A journalist in the making

Yesterday we had fabulous visits to Merawi Reading Room and Durbete Reading Room - both rural and new since last year in the regions around Bahir Dar. Durbete put on an incredible welcoming ceremony with the children performing songs, traditional shoulder dances and small plays. They presented us with flowers and a traditional coffee ceremony. Even the local media came to cover the festivities.
- Ann Speak

One of the girls who introduced herself to us at the Durbete reading room said she wants to be a journalist. This is quite different from most students: doctor is the answer we usually hear. There is a great emphasis on the sciences (chemistry, physics, math and biology) in the Ethiopian school exams. But journalists, policy writers, and arts graduates are also necessary. The pride expressed in the fate of this future journalist gives me hope that she has the confidence and persistence to achieve her goal.
- Marlene Asselin

People’s gratitude for CODE has been overwhelming. The gifts presented to each member of the group were so moving it brought tears to my eyes. The gifts will be treasured forever and remind me of this special visit with Ethiopian people connected to the reading rooms. I have hopes that the students and children we talked to today will benefit immensely from the education and literacy programs. This remarkable day has certainly been food for thought.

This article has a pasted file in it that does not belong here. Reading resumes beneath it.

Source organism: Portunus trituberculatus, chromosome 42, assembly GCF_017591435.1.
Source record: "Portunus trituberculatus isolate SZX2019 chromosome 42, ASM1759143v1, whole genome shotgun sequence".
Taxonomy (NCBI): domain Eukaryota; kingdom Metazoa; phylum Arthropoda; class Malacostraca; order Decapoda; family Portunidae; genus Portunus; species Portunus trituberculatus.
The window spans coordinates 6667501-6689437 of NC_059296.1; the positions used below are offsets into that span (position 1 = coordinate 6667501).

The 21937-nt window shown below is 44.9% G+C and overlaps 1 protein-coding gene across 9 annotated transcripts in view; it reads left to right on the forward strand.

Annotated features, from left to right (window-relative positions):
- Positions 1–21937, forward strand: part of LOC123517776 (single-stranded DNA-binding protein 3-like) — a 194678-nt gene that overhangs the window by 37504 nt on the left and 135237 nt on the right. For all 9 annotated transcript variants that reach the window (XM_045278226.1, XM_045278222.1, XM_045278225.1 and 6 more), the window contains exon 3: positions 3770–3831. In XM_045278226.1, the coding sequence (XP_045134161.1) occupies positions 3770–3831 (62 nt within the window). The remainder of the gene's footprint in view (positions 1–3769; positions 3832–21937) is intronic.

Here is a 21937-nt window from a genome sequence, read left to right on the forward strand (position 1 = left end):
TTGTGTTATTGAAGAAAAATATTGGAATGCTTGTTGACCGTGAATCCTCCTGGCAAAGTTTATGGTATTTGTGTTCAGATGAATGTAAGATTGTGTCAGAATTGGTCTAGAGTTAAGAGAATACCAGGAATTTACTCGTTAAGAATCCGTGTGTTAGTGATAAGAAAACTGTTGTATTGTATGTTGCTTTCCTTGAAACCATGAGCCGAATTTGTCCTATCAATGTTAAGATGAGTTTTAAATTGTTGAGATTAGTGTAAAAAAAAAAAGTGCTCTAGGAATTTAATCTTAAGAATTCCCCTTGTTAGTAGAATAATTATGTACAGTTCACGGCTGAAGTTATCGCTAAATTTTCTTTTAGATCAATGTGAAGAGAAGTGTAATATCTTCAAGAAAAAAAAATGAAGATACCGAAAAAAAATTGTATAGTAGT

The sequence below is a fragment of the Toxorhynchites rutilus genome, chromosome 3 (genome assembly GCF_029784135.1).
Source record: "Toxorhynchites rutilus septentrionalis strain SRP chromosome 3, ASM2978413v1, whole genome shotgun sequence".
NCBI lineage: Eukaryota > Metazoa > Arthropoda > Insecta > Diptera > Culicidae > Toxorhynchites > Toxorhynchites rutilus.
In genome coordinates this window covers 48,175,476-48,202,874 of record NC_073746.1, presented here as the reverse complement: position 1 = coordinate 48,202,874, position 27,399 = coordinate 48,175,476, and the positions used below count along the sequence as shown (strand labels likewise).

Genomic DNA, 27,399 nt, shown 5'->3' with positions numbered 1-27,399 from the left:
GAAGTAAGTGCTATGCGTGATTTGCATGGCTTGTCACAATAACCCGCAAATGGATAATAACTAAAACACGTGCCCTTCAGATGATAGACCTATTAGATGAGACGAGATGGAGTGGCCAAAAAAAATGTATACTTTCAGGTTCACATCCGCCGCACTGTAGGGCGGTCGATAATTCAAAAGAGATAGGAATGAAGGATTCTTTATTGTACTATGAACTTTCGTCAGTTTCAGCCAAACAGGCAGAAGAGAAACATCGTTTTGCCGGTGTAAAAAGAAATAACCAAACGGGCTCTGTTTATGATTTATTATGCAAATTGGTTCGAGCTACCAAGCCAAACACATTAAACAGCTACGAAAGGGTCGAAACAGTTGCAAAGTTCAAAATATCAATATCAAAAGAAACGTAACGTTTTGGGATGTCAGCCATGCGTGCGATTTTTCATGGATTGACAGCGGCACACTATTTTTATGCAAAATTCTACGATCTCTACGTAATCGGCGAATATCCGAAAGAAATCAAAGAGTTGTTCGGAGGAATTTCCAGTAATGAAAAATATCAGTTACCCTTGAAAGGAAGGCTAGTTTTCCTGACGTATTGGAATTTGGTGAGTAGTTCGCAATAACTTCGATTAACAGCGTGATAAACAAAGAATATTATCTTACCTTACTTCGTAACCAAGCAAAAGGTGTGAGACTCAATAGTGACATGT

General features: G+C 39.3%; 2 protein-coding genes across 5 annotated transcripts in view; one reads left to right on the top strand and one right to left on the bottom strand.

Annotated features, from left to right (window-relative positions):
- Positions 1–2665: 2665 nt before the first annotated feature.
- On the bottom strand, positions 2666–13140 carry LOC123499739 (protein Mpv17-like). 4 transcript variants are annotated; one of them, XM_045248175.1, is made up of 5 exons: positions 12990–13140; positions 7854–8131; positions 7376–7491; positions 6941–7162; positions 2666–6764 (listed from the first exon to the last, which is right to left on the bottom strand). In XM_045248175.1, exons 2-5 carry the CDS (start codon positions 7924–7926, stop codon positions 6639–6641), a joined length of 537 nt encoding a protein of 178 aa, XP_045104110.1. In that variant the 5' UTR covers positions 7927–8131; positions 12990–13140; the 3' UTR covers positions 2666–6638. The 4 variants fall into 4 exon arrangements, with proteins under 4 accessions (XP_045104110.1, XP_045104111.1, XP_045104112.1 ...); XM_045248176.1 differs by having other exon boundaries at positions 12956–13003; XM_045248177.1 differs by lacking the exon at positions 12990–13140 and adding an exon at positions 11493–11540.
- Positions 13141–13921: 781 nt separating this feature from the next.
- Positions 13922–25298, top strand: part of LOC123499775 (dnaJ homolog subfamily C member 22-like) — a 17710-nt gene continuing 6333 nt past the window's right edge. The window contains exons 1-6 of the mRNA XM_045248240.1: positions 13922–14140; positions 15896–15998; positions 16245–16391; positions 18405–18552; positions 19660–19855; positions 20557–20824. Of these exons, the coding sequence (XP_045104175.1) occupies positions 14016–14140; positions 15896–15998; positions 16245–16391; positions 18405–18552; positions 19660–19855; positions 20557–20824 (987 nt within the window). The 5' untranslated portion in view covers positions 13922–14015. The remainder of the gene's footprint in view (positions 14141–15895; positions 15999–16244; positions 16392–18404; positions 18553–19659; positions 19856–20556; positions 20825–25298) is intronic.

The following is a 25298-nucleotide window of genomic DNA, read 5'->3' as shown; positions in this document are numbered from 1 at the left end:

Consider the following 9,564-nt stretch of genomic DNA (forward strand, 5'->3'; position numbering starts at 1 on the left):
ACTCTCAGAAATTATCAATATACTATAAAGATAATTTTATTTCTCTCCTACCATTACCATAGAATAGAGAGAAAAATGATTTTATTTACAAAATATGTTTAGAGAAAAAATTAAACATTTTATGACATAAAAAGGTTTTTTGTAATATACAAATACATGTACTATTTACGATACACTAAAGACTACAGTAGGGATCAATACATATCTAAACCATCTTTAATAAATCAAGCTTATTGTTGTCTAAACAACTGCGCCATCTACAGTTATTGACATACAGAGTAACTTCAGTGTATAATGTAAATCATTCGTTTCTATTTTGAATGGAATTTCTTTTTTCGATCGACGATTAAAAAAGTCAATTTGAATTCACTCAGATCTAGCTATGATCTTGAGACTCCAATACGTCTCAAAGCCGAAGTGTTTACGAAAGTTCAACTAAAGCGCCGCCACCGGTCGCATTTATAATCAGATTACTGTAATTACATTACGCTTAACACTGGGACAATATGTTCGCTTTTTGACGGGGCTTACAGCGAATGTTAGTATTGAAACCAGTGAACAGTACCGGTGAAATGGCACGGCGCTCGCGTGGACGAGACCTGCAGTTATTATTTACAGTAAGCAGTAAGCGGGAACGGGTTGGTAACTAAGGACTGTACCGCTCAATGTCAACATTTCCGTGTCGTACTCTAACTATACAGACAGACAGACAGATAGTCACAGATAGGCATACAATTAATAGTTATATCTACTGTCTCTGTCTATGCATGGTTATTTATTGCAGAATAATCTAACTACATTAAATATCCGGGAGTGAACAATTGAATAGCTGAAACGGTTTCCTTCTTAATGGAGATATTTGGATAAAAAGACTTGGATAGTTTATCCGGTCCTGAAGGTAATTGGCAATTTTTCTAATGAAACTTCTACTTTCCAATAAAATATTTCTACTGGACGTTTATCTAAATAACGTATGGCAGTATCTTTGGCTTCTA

- Loraine Rowan

The reception and celebration at the reading room was nothing short of extraordinary and overwhelming. The kids all dressed up and sang welcome songs that they wrote for us, gave us flowers, and the coffee ceremony put on by the women of the village served the best coffee I have ever tasted......what a people!
- John Casey